The battle for supremacy in the cannabis space is getting furious as the months roll on. So far this year, Aurora Cannabis (TSX:ACB)(NYSE:ACB) seems to be steamrolling to greater success. Canopy Growth (TSX:WEED)(NYSE:CGC) has the upper hand in terms of market cap but is lagging behind in performance.
Aurora Cannabis only has an individual strategic advisor to fight the battle compared with the big corporate names rivals have tapped as partners. Nonetheless, the company is hanging on. But eventually, Aurora Cannabis will bank on only one solid game plan to conquer the global market and assume leadership position.
The big push
Even before the legalization of recreational weed, it’s no secret that Aurora Cannabis sees no other way to beat competition but through production capacity. The company is destined to become the leading cannabis producer in Canada. No rivals can match the huge production potential of Aurora Cannabis.
The company is dead serious in bumping up its production capacity to as high as 780,000 kilograms annually. The capacity of the organically built Aurora Sun project in Alberta is being expanded from 1.2 million square feet to 1.62 million square feet.
The facility’s expansion would increase the projected annual yield of 150,000 kg by 33% or 230,000 kg upon completion. The expected production output from the one-million-square-foot Nordic 2 joint venture in Denmark is about 120,000 kg per year.
For the 800,000-square-foot Aurora Sky facility, 100,000 kg is the likely annual production output. The more than 1.1-million-square-foot facility in South America, which Aurora bought from ICC Labs, is good for another 80,000 kg yearly. When all these projects, Aurora can rule the market by 2021 or 2022 at the latest.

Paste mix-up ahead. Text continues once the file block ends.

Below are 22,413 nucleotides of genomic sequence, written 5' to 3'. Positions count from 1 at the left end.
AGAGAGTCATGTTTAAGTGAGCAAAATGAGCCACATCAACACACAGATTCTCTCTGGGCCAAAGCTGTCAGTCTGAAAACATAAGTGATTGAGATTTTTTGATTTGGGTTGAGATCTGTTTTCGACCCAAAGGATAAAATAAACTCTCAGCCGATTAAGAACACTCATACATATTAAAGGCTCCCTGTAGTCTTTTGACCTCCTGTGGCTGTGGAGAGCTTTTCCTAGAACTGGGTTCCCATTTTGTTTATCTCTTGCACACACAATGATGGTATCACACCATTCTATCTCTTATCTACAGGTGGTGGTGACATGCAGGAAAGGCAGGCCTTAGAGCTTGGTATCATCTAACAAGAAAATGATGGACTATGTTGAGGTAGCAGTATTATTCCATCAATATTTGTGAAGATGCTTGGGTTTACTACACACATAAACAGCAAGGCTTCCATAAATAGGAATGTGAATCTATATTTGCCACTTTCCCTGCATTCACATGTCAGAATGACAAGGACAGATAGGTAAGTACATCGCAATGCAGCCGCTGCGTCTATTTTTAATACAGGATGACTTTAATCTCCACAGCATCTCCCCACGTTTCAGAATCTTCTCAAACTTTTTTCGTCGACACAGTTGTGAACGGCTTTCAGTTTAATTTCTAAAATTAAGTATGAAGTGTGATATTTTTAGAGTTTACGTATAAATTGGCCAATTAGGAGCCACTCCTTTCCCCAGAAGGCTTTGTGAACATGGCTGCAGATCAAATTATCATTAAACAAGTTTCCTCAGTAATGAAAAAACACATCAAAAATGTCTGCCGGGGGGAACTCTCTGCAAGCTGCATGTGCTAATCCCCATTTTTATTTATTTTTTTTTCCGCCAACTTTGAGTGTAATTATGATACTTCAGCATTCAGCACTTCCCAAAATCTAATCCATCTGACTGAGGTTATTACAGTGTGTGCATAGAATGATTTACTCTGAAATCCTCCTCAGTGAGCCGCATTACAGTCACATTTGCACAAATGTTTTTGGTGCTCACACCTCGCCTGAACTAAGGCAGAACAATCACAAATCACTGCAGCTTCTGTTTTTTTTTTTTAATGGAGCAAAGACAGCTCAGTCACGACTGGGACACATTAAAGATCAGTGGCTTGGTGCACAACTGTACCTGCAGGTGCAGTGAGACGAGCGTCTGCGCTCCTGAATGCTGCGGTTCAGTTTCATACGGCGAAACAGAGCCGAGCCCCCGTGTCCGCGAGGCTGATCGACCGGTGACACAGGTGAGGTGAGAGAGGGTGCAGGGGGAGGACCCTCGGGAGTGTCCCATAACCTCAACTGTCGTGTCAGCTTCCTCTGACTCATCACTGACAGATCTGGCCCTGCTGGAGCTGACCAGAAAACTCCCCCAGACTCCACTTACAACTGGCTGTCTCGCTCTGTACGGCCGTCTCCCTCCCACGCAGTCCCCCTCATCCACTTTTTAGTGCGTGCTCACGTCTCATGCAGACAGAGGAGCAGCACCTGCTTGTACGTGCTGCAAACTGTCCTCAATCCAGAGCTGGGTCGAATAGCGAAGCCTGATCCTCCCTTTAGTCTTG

The battle is in the international markets
If Aurora Cannabis and all competitors are enhancing production capacities, the industry players themselves might create an oversupply problem. It’s not a major concern yet, as most of the cannabis growers will operate at full capacities by 2021.
Chief rival Canopy Growth garnered the largest market share in the adult-use recreational market in Canada. But the Canadian market is not as big as the U.S. or foreign markets.
The real battle for supremacy will be fought in the international medical cannabis markets. Currently, it’s a neck-and-neck race with Canopy Growth in Europe. Aurora’s sales reached $2.9 million — just $200,000 more than Canopy but enough to land in the top spot.
Success is not guaranteed
The one solid game plan of Aurora Cannabis is too aggressive and entails heavy expenditures. The huge spending automatically threatens earning potential. Even if the company succeeds in the international markets and leads the way in production, generating huge profits will take a couple of years or more.
Aurora Cannabis’s long-term growth is dependent on global demand and higher margins. As more countries lift the prohibition on cannabis, there will be a supply shortage which the company hopes to fill. Until then, shareholders are not yet assured of high returns.